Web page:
“Electrodeposition is a versatile electrochemical process for the fabrication of metals/alloys and coatings of particulate and polymeric materials. The process also plays an important role in shortening microcircuits and battery-based electrochemical energy storage technologies. In commonly used Newtonian liquid electrolytes, the process is essentially unstable.
Electrodeposition is a versatile electrochemical process for the fabrication of metals/alloys and coatings of particulate and polymeric materials. The process also plays an important role in shortening microcircuits and battery-based electrochemical energy storage technologies. In commonly used Newtonian liquid electrolytes, the process is essentially unstable. Potential instability is associated with failure of microcircuits, dendrite formation on battery electrodes, and limiting conductance in ion-selective membranes. Therefore, it must be carefully studied in order to achieve stable and safe operation over a range of operating temperatures and current rates and multiple charge-discharge cycles.
Recently, Cornell University Lynden A. Archer’s (corresponding author) team found that viscoelastic electrolytes composed of semi-dilute solutions of very high-molecular-weight neutral polymers can suppress these instabilities through multiple mechanisms. The voltage window ΔV over which the electrolyte can operate without convective instability is shown to be significantly prolonged in viscoelastic electrolytes and satisfies the power-law function ΔV of the electrolytic viscosity η: η1/4. This power-law relationship is reproduced in the resistance to ion migration at the liquid/solid interface. After many experiments, it was observed that viscoelastic electrolytes enable stable electrodeposition of many metals, with the most profound effects on active metals such as sodium and lithium. Related results were published in Science Advances with the title “Stabilizing electrochemical interfaces in viscoelastic liquid electrolytes”.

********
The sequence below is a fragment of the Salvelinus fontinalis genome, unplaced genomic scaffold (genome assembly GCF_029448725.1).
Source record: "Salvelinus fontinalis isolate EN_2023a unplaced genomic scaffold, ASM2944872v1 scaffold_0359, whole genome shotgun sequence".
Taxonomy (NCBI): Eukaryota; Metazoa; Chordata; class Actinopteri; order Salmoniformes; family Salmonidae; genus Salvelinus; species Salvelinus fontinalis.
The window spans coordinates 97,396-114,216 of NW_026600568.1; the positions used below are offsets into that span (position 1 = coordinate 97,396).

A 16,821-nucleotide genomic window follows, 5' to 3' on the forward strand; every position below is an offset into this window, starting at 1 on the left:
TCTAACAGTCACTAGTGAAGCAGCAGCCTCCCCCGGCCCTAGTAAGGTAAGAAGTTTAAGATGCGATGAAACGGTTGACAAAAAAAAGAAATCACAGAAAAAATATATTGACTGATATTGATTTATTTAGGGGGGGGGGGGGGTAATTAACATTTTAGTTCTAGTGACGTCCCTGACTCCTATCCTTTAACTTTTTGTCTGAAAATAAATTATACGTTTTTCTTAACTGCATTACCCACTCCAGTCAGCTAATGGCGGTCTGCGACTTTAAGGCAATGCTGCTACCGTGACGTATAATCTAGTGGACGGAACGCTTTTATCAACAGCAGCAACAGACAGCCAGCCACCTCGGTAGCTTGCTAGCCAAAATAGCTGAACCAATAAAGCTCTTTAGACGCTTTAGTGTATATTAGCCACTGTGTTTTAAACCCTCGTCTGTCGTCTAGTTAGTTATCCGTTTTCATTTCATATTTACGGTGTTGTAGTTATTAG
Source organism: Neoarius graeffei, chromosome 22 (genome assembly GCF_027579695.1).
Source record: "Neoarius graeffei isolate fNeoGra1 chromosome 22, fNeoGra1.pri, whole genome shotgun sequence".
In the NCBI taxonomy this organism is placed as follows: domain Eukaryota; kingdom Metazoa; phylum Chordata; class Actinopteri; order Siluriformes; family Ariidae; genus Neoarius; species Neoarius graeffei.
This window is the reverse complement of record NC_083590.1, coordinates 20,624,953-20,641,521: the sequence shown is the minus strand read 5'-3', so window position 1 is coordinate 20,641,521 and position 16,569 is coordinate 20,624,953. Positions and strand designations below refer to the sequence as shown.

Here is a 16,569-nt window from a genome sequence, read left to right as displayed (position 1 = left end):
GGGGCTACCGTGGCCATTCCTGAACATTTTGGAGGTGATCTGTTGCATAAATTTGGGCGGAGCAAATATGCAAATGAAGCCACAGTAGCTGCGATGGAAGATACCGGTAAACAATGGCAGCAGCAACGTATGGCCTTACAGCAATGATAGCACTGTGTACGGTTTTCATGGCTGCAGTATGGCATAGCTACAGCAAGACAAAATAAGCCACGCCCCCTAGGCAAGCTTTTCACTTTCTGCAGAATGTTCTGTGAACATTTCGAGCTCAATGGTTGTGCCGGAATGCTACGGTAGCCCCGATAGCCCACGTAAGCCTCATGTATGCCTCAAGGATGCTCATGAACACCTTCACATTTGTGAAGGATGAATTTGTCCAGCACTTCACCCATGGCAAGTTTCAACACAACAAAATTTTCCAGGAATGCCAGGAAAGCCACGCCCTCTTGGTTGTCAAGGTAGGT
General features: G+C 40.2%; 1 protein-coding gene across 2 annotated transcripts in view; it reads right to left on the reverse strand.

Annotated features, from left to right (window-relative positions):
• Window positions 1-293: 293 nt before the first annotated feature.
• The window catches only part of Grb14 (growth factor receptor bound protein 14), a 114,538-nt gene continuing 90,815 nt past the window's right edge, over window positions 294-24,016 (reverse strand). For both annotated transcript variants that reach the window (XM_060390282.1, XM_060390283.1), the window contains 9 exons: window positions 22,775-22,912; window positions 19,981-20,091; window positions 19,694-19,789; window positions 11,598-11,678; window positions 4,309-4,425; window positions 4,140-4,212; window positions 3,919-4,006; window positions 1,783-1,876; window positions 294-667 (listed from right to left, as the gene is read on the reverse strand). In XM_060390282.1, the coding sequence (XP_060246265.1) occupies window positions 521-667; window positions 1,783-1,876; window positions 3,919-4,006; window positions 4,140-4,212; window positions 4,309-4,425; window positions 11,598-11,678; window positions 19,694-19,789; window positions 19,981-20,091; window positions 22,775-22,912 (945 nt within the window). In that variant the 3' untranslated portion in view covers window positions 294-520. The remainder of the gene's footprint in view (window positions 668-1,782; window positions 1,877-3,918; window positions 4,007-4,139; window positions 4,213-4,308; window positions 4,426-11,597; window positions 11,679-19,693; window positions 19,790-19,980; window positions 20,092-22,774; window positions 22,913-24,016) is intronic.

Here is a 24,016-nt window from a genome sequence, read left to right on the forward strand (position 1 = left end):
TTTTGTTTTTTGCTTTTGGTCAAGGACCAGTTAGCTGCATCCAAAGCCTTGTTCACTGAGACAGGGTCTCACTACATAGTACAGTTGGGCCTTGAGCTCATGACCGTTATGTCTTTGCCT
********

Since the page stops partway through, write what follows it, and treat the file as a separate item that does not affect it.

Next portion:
Fig.1 Electrochemical properties of viscoelastic electrolytes
(A) IV curves of electrolytes with different polymer concentrations
(BD) Voltage versus time curves measured in electrolytes (B) without PMMA, (C) 2wt% PMMA and (D) 8wt% PMMA
(E) Average tracer particle velocity measured in optical lithium
(F) Average tracer particle velocity as a function of current density measured in control and viscoelastic liquid electrolytes
Figure 2 Physical properties of viscoelastic liquid electrolytes
(A) Frequency-dependent dynamic storage G’ (solid symbols) and loss G” of PMMA-EC/PC (v/v, 1:1)-1 M LiTFSI electrolyte as a function of polymer concentration
(B) Concentrations of zero shear viscosity and conductivity at 25°C
(C) Extended stability states in viscoelastic electrolytes as a function of electrolyte viscosity
(D) DC ionic conductivity of viscoelastic liquid electrolytes as a function of temperature
(E) Nyquist plots obtained from EIS measurements in electrolytes with different polymer concentrations
(F) ASR polymer concentration as a function of electrolyte viscosity for the electrolyte/Li interface
Fig. 3 Electrodeposition analysis of different metals in Newtonian and viscoelastic liquid electrolytes
(A) Average Li dendrite tip height as a function of time
(B) Average sodium dendrite tip height as a function of time
(C) Comparison of average dendrite growth rates for different metals
This work finds that viscoelastic electrolytes consisting of semi-dilute solutions of very high molecular weight neutral polymers can suppress the above-mentioned instabilities through multiple mechanisms. This finding has important implications for high-energy electrochemical energy storage.
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